Ever since my parents gave me a camera for my twelfth birthday, I have almost never left home without one.  I love the weight of the camera in my hands, the sound and the feel of a shutter as it clicks, and the idea that one can preserve memories and moments in time.  A photograph can capture sadness, pain and suffering, or it can capture joy, excitement and love – and every possible thing in between.  Photography brings me back to that very moment in time in which a picture was taken. When I look at a photograph, I can again feel the sun on my skin as I walked outdoors, smell the incense floating through a busy marketplace, or hear the laughter of a group of children as they play outside.

When I moved to Jordan to become a Peace Corps volunteer, I found that taking photographs was much more difficult compared to other places in which I had traveled, due to the country’s inherently conservative society.  Taking pictures of women was considered taboo; taking pictures of men made people think you were a spy.  In very rural areas, people believed that having your picture taken meant that a piece of your soul would be taken as well.

Thankfully, over time – and due to the nature of the Peace Corps – I slowly became a part of my local community.  As people began to accept me - and get used to seeing me lugging around a huge camera wherever I went – they began to open up to me, and to the idea of having their photographs taken.  And the more I became one of them, as I learned their language and their culture, the more comfortable I became asking people if I could photograph the more intimate moments of their lives.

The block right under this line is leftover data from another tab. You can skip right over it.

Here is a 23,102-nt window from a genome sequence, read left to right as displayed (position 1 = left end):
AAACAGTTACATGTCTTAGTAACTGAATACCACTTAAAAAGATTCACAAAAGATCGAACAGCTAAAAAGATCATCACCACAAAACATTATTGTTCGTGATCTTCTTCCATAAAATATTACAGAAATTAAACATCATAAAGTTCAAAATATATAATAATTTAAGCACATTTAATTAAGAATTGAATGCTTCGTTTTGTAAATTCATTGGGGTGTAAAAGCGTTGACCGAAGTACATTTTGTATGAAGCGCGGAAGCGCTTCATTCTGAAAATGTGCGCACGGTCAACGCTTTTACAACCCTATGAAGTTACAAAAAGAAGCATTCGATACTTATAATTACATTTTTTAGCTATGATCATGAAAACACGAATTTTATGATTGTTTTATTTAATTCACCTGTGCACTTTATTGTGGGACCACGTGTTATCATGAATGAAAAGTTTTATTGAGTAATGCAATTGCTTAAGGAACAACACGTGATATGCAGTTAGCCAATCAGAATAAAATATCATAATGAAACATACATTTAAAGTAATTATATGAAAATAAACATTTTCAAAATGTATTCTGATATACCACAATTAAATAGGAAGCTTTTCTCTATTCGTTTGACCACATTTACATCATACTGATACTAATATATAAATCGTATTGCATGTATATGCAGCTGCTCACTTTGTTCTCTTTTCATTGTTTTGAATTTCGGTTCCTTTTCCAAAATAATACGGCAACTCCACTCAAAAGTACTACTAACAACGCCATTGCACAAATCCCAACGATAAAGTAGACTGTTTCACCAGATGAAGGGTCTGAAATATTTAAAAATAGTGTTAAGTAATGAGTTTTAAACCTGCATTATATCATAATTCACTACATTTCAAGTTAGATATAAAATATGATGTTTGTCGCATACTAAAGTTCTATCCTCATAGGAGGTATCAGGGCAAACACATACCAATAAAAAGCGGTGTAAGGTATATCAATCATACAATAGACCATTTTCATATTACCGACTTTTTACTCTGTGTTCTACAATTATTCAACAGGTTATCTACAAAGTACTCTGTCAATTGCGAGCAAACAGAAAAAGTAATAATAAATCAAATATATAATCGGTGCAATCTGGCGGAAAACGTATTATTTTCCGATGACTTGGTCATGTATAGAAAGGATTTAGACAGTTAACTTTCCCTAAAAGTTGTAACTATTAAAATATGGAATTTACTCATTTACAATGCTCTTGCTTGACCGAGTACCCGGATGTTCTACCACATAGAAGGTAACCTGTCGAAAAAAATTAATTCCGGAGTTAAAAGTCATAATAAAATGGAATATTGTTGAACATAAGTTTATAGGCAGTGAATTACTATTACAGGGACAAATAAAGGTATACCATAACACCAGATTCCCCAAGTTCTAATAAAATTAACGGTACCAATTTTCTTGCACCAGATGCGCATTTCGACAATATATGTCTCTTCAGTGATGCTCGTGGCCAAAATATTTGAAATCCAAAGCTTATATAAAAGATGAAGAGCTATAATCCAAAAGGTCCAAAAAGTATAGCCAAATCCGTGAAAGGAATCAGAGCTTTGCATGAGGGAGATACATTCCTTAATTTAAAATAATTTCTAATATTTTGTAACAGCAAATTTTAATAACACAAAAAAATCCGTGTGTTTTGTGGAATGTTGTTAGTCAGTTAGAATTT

At a time when the Israeli-Palestinian conflict was going on to Jordan’s west, the Iraq war to the east, and the Lebanese-Israeli war to the northwest, I found that photography not only helped me to preserve treasured and valuable memories for myself, but also helped me to convey scenes of normalcy to my friends and family back home.  In a region seemingly constantly marred by conflict, photography helped me demonstrate a side of life in the Middle East that many Americans don’t see –a life that is, in most respects, just like ours.

-Vanessa de Bruyn is a Foreign Service Officer and a returned Peace Corps volunteer.  She served in Jordan as a TEFL volunteer from 2005-2007. In addition to Jordan, she has lived in the West Bank, China, Yemen and Portugal and has traveled to – and taken pictures in – over 30 other countries.